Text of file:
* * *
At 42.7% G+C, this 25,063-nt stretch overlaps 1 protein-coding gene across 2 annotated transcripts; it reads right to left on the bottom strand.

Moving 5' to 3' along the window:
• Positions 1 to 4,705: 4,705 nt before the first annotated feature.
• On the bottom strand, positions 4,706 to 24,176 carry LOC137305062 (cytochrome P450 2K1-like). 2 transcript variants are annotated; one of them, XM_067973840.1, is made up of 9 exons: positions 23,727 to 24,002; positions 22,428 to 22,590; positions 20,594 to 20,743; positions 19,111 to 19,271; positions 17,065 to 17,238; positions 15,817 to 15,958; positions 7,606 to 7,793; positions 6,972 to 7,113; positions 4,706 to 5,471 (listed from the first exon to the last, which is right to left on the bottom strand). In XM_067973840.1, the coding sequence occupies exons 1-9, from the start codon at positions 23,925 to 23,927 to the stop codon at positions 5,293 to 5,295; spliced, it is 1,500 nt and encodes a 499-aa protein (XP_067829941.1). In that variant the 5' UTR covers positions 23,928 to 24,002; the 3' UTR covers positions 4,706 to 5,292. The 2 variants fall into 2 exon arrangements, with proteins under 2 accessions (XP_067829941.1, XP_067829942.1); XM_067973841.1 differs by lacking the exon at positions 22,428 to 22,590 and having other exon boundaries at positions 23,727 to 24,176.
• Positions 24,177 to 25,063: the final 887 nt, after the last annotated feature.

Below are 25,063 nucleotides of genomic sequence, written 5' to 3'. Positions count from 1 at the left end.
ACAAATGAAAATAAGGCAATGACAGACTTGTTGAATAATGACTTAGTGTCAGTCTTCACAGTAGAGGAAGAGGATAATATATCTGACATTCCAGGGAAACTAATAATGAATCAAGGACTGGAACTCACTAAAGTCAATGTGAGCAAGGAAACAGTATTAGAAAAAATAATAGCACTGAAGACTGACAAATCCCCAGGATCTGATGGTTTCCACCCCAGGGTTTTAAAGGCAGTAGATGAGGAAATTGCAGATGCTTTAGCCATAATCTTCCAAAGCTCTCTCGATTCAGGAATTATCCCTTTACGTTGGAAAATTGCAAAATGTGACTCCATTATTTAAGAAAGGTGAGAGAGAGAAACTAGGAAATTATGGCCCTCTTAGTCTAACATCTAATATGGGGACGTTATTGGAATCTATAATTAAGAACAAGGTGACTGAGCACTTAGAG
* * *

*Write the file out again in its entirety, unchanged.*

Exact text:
At 42.7% G+C, this 25,063-nt stretch overlaps 1 protein-coding gene across 2 annotated transcripts; it reads right to left on the bottom strand.

Moving 5' to 3' along the window:
• Positions 1 to 4,705: 4,705 nt before the first annotated feature.
• On the bottom strand, positions 4,706 to 24,176 carry LOC137305062 (cytochrome P450 2K1-like). 2 transcript variants are annotated; one of them, XM_067973840.1, is made up of 9 exons: positions 23,727 to 24,002; positions 22,428 to 22,590; positions 20,594 to 20,743; positions 19,111 to 19,271; positions 17,065 to 17,238; positions 15,817 to 15,958; positions 7,606 to 7,793; positions 6,972 to 7,113; positions 4,706 to 5,471 (listed from the first exon to the last, which is right to left on the bottom strand). In XM_067973840.1, the coding sequence occupies exons 1-9, from the start codon at positions 23,925 to 23,927 to the stop codon at positions 5,293 to 5,295; spliced, it is 1,500 nt and encodes a 499-aa protein (XP_067829941.1). In that variant the 5' UTR covers positions 23,928 to 24,002; the 3' UTR covers positions 4,706 to 5,292. The 2 variants fall into 2 exon arrangements, with proteins under 2 accessions (XP_067829941.1, XP_067829942.1); XM_067973841.1 differs by lacking the exon at positions 22,428 to 22,590 and having other exon boundaries at positions 23,727 to 24,176.
• Positions 24,177 to 25,063: the final 887 nt, after the last annotated feature.

Below are 25,063 nucleotides of genomic sequence, written 5' to 3'. Positions count from 1 at the left end.
ACAAATGAAAATAAGGCAATGACAGACTTGTTGAATAATGACTTAGTGTCAGTCTTCACAGTAGAGGAAGAGGATAATATATCTGACATTCCAGGGAAACTAATAATGAATCAAGGACTGGAACTCACTAAAGTCAATGTGAGCAAGGAAACAGTATTAGAAAAAATAATAGCACTGAAGACTGACAAATCCCCAGGATCTGATGGTTTCCACCCCAGGGTTTTAAAGGCAGTAGATGAGGAAATTGCAGATGCTTTAGCCATAATCTTCCAAAGCTCTCTCGATTCAGGAATTATCCCTTTACGTTGGAAAATTGCAAAATGTGACTCCATTATTTAAGAAAGGTGAGAGAGAGAAACTAGGAAATTATGGCCCTCTTAGTCTAACATCTAATATGGGGACGTTATTGGAATCTATAATTAAGAACAAGGTGACTGAGCACTTAGAG